Gretsch Amps

Any thoughts on the Gretsch Electromatic g5120?

1

I've recently run into a g5120 in my local classifieds for around $400, I've never owned a hollow body or semi-hollow and was originally looking at an Epi es-339 or an Ibanez as-93 but I'm now thinking about the Gretsch.

Does anyone here own one and have any insight as to how it compares to the Epi and the Ibanez? Tweakbox https://www.happywheels.vip/ https://vlc.onl/

2

That's a great price but I can't give you any comparison info to those guitars that you have referenced.

3

Well...it's a Gretsch. Depending on what pickups it has, it either sounds like a Gretsch or can be made to with a pickup swap.

Both the Epi and the Ibanez are great guitars, especially for the money - but just in their own right as well. And they won't sound like a Gretsch. Both are semi-hollow thinlines with centerblocks and humbuckers, while the Gretsch is a full depth full hollowbody, a very different construction. In addition, the 339 is a smaller-size semi than the 335 it's based on.

For what it's worth, the Gretsch cost more new than either of the others - but I'd put them all in the same bracket for quality and fit/finish/build. Of course it's hard to compare new guitars to used without having the used guitar in hand for inspection - or numerous clear pics of it.

Semi-hollow thinlines in general have notably less body resonance than a full hollowbody, for a more focused tone, pretty much exactly midway between a deep hollowbody and your usual solidbody. They're generally more resistant to feedback at higher volumes (depending on the pickups), with more mechanical sustain - that is, they keep the string itself vibrating longer. A hollowbody, on the other hand, has a more resonant, diffuse, acoustic-like tone.

I think a guy should have experience with at least one of each type as he figures out what guitar(s) suit him best. If I had neither a semi nor a full hollow, I'd be shopping for both and looking for targets of opportunity - which you now have with the 5120.

Also, a Gretsch hollowbody - with classic Gretsch pickups - sounds different from a hollowbody with humbuckers. Generally brighter, brasher, with a characteristic twang and jangle...while humbucker hollowbodies are warmer, darker, "jazzier."

To be of more help in comparing, we'd have to know what condition the 5120 is in, how old it is, and what pickups are installed (they changed over the life of the model). But for 400.00 - unless it's really beat - I think you'd have trouble losing money if you decided to turn it after owning it awhile. That price also gives you money for upgrades (pickups, nut, bridge, etc) if needed, without exceeding a reasonable total investment.

4

I have a 2006 G5120 (bought it new) and like it a lot. I've been playing it a lot over the past week, in fact. Mine has the original stock Gretschbuckers, and by adjusting the polepieces differently on each coil of each pickup, I've got a very satisfying unique tone from them. True, they are not as bright and twangy as the better-known Gretsch FilterTrons or Dynasonics, but they also sound very different from the Epiphone humbuckers on my Epi Joe Pass (which has a similar body size and construction to the 5120). The 5120 has a brighter, crisper tone that can be adjusted into warm jazz territory or snappy and clean, and handles overdrive very well too.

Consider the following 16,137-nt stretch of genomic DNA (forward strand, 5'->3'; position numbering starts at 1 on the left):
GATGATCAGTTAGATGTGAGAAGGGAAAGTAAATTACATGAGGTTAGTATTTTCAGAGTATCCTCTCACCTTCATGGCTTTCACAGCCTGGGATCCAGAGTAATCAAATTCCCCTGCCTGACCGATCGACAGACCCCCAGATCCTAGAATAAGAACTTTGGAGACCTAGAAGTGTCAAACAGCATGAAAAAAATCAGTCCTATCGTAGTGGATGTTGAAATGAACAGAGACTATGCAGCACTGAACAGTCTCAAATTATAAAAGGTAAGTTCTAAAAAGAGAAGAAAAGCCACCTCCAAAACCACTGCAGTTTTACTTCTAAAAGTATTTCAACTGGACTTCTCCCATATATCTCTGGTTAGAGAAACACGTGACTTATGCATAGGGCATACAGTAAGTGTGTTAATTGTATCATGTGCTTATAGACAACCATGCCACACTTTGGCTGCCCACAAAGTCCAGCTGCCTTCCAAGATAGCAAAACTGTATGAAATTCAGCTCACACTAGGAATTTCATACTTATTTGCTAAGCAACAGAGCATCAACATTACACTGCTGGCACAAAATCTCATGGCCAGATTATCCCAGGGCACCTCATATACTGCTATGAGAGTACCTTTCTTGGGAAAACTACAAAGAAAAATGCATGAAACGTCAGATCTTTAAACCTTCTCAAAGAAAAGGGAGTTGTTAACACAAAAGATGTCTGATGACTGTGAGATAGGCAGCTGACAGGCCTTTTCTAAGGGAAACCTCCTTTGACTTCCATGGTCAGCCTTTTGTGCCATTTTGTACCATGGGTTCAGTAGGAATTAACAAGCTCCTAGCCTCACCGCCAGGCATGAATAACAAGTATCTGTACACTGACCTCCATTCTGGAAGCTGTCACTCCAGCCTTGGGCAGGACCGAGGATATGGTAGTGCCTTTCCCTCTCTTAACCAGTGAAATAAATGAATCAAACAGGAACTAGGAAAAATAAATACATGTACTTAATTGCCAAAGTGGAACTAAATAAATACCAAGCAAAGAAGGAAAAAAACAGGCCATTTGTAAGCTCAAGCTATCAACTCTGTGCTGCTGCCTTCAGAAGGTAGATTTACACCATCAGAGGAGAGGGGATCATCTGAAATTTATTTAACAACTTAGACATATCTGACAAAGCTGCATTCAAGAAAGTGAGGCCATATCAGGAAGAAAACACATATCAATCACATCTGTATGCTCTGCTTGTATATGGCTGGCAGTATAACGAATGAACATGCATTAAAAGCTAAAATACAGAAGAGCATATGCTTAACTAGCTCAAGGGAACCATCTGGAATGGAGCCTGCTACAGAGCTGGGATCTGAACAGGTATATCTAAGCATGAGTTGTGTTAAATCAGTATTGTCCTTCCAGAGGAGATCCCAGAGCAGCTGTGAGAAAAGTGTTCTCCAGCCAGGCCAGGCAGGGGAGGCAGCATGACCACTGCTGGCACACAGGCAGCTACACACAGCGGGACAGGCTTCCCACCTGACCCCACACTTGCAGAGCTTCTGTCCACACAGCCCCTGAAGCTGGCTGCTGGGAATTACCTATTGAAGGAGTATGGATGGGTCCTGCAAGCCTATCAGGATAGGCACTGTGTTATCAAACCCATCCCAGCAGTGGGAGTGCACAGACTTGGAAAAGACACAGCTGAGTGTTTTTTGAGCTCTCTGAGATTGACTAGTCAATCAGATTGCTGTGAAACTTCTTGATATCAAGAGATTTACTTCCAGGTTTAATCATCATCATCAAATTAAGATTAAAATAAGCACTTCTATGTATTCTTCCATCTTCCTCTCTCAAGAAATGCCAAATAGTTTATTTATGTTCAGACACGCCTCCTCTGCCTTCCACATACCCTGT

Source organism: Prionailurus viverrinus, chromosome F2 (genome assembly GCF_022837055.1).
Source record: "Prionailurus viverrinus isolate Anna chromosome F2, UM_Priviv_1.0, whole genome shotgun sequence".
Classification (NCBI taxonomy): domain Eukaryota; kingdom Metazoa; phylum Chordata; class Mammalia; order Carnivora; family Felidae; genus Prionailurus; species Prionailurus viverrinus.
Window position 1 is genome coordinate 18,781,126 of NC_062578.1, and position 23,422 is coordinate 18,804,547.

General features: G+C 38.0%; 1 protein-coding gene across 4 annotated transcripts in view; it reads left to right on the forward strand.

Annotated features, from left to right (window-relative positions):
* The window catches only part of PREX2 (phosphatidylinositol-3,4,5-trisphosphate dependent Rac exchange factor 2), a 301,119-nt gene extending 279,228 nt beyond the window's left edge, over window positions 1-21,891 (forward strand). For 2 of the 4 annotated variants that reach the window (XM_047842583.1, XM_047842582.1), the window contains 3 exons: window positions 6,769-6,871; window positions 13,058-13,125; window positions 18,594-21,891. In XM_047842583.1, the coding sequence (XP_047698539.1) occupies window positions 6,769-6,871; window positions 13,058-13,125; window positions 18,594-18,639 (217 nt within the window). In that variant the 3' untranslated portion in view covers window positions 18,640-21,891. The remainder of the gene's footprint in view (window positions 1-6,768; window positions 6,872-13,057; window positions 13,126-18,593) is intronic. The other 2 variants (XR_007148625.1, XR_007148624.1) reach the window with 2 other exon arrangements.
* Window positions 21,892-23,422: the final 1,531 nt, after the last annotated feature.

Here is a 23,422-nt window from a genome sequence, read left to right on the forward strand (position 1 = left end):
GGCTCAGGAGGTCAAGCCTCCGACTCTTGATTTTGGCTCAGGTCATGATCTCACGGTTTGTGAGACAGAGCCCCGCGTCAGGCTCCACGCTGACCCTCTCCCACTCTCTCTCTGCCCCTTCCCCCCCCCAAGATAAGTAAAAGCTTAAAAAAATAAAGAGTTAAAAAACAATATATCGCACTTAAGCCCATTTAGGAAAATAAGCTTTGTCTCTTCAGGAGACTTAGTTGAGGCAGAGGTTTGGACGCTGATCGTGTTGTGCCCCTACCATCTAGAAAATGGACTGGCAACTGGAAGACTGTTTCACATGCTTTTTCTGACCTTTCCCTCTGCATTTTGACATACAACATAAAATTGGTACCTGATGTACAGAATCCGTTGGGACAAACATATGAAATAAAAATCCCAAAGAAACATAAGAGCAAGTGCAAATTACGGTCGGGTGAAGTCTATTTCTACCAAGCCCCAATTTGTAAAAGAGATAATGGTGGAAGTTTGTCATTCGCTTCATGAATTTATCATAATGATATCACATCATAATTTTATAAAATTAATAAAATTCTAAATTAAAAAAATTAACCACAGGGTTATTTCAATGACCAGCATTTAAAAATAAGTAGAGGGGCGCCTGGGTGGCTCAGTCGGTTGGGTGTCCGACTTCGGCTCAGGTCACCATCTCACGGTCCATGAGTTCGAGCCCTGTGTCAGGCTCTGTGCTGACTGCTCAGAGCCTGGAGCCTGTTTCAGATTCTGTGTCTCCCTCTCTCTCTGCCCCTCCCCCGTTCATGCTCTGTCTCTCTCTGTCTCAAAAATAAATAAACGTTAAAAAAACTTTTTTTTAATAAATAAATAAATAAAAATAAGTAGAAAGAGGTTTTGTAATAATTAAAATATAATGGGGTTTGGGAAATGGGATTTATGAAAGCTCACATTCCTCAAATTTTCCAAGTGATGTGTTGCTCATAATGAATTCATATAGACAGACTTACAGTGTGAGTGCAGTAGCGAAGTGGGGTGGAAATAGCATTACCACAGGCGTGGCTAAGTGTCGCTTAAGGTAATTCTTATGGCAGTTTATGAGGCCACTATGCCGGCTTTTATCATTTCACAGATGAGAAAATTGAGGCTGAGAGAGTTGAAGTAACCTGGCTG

I also put a Tru-Arc Aluminum bridge on mine, which brings out even more of the brightness in tone.

As Proteus says, the G5120 is a very different critter from either the Epi or Ibanez you mentioned, both of which behave much more like solidbodies than they do a fully hollow bodied guitar. If the G5120 you've run into is in good condition, it can be a very versatile guitar and a great way to get your feet wet with a hollow body.

5

Ha! I guess I did go assuming it's a nice and playable guitar. If it is, then good deal. If not, It may depend on condition.

I agree with Parabar on pole adjustments on the G-buckers but it's fairly simple and we have those instructions, if you go that direction.

6

I bought a used 2008 5120 with stock pickups in 2009 for $425 (from a motivated seller). It was my first Gretsch and I still absolutely love it. Some people love the stock pickups, but they just didn't give me the sound I wanted. They weren't bad, they just didn't have enough attitude or clarity for my ears. I swapped them for P-90s and never looked back. The overall build quality is excellent. Good luck and I hope it becomes your instant favorite.

7

I’ve owned and Epi Dot (335 - bit bigger body) as well as a 5120. Like Proteus said, they are both good guitars in their own right (loosely quoted). The Dot was my first decent electric guitar and I wish I still had it for nostalgic reasons. But I traded it for my first Gretsch. I won the 5120 at a Roundup. It was actually pretty cool. They have the same body depth as a SSLVO or Vintage Select ‘59 6120 and they also have thumbnail inlays. Put a set of TV Classics in there and you’ve got yourself a gem. They’re well made. Check it out.


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